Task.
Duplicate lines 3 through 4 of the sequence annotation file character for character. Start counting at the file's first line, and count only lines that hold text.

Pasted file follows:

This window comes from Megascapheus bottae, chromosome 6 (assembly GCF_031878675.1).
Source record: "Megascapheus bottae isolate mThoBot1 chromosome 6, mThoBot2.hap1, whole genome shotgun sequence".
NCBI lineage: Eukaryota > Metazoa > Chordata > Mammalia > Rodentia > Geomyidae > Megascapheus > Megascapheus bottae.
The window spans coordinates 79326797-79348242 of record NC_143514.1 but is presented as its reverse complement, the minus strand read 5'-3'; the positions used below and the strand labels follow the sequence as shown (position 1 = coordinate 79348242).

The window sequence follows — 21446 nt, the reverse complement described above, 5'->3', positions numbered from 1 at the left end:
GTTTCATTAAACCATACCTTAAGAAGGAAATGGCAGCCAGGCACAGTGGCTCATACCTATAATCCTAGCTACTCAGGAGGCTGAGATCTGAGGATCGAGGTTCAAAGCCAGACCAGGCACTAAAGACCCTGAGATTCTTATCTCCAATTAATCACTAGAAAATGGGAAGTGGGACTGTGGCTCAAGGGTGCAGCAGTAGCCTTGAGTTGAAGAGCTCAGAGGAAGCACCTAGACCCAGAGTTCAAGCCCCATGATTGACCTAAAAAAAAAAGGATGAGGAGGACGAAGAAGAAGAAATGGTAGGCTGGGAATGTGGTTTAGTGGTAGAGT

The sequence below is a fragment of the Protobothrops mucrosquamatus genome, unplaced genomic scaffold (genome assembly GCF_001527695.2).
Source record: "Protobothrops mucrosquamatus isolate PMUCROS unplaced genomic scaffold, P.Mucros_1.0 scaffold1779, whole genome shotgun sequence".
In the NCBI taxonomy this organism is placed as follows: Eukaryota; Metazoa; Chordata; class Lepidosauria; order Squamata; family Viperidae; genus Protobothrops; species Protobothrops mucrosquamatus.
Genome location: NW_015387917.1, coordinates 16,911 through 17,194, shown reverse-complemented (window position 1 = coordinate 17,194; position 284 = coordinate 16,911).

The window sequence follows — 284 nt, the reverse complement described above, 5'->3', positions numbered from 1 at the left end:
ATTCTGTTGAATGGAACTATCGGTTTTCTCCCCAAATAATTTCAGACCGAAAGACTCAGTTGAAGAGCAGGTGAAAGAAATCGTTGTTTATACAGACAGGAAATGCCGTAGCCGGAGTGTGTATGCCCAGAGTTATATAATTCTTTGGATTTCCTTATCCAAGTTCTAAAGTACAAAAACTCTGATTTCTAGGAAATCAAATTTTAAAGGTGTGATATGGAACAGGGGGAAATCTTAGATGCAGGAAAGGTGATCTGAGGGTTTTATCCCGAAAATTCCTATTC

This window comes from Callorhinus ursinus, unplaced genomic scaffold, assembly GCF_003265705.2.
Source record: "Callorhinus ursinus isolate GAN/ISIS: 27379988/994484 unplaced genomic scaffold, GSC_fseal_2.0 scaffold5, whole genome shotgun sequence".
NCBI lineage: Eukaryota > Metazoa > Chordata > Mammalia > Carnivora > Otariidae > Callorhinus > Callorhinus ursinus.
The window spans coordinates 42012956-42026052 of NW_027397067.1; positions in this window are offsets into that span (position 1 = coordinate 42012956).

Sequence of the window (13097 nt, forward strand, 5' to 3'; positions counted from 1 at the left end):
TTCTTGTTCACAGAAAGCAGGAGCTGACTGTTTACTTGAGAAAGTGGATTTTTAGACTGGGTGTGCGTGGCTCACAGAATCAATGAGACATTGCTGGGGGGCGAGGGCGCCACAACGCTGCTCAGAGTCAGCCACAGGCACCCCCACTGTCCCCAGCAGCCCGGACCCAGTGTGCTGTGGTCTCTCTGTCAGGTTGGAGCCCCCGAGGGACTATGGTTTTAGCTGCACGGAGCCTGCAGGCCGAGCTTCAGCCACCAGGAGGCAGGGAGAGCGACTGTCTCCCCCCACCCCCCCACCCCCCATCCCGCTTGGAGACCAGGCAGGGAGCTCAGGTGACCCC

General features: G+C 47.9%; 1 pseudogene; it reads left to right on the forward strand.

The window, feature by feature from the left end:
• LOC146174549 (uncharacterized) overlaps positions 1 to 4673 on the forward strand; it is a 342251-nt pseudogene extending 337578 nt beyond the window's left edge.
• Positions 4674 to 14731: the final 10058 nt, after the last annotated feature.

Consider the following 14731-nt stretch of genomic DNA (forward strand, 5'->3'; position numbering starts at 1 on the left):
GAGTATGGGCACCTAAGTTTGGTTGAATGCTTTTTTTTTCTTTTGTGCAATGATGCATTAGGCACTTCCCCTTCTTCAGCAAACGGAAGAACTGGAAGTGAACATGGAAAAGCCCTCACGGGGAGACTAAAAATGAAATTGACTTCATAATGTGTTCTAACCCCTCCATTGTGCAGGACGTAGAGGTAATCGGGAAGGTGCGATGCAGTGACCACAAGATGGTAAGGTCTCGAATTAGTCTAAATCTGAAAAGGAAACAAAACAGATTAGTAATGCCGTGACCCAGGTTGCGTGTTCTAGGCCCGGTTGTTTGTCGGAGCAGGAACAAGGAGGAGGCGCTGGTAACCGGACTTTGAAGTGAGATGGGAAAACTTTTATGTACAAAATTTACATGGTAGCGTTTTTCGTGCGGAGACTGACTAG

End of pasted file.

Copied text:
NCBI lineage: Eukaryota > Metazoa > Chordata > Mammalia > Rodentia > Geomyidae > Megascapheus > Megascapheus bottae.
The window spans coordinates 79326797-79348242 of record NC_143514.1 but is presented as its reverse complement, the minus strand read 5'-3'; the positions used below and the strand labels follow the sequence as shown (position 1 = coordinate 79348242).